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    page view decline imageHave you recently hired a firm to help redesign your site or to make significant changes to help with usability and conversions? If so, don’t be surprised if your page views are down, your time on site goes down, and your bounce rate is higher when you later look at Google Analytics. If you have a content strategy in place, these developments are probably good things.

    Marketing teams tend to look at measurements like page views, time on site, and bounce rate as key indicators of whether a website is working. These are still good measurables to review in your analytics, but if you’re doing significant updates to your site, these may look worse than in previous months.

    Depending on your content strategy, there are some trends in your analytics that might look bad on the surface but can be expected. And although some analytics may look worse in your reports compared with previous months, these “bad” measurements are actually a good sign that your site is working.

    Page views are down

    Page views don’t always matter, but quality content does. If your content strategy is to have a better user flow and faster conversions, you need to change site content. Your content strategist will also probably recommend removing some unneeded pages. Page views will go down because users are getting the content they want faster and don’t need to visit several pages to find what they need.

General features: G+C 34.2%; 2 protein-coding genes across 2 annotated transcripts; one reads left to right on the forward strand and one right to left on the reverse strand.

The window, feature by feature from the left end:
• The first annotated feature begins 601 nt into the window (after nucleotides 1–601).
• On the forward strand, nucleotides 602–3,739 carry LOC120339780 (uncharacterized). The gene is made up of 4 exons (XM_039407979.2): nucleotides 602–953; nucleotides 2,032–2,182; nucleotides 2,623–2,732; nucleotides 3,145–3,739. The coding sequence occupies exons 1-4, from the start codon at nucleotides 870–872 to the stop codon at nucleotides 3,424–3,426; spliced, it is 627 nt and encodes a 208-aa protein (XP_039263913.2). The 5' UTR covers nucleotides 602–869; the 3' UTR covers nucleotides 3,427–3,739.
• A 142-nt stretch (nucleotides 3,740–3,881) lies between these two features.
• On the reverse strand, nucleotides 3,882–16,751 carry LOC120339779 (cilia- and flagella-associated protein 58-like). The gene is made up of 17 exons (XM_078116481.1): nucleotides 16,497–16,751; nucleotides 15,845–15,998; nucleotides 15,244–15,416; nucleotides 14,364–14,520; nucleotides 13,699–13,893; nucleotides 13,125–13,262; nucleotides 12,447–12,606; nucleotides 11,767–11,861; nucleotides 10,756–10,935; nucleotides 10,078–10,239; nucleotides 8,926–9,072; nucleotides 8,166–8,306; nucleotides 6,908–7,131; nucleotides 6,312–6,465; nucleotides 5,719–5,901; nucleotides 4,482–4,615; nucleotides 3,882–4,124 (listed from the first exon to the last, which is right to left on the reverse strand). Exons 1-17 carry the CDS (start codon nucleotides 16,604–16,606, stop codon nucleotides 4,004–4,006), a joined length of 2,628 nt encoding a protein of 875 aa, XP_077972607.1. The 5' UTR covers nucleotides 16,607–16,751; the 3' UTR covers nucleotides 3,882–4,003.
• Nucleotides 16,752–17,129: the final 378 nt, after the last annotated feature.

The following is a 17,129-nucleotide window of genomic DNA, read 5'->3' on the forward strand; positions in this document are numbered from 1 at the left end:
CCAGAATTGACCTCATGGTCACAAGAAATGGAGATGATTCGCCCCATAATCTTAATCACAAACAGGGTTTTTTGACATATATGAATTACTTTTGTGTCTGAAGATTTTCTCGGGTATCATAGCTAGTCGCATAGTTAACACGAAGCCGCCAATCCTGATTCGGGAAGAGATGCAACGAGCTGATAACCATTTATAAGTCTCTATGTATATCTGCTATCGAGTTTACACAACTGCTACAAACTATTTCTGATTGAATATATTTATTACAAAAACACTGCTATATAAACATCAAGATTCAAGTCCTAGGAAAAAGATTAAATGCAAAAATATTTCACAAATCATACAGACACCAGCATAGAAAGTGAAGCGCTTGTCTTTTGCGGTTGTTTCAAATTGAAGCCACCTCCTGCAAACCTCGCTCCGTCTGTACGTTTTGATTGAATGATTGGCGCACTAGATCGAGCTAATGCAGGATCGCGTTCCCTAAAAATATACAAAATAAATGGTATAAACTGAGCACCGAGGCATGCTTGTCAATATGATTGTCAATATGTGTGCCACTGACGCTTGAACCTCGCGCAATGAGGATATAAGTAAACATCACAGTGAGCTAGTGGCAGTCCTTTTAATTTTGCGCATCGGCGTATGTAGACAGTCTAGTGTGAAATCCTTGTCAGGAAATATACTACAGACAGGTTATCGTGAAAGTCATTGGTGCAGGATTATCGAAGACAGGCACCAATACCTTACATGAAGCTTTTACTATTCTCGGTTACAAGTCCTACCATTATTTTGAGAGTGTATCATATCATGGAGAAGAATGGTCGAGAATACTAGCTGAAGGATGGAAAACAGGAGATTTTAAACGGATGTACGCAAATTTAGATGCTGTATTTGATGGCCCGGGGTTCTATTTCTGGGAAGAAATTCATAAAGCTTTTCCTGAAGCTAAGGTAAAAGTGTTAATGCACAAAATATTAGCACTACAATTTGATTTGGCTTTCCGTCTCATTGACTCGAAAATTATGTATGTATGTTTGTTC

Time on site is down

    You have roughly 15 seconds to grab a user’s attention. Research shows users skim, so remember your visitors don’t want to read a wall of text. Your content team may be consolidating information or trimming pages to give users what they want: quick and relevant content. Naturally, they won’t need to spend as much time on your site because they are getting what they want more quickly.

    Bounce rate is high

    As part of your content strategy, you’ll probably be creating better content and will be blogging more or putting out resources to establish you as an industry leader.  Promoting these blog posts through social media or other sites increase your traffic. More users are great, but know that these new users are there for the content, not necessarily to purchase your products or services. Once these users get what they want, they’ll probably jump to another site, increasing the bounce rate after hitting your blog or resource pages.

    Ultimately, your digital marketing firm can tell you if the data you’re seeing is good, bad, or neutral. Just keep in mind that in Google Analytics, not all negative trends are bad.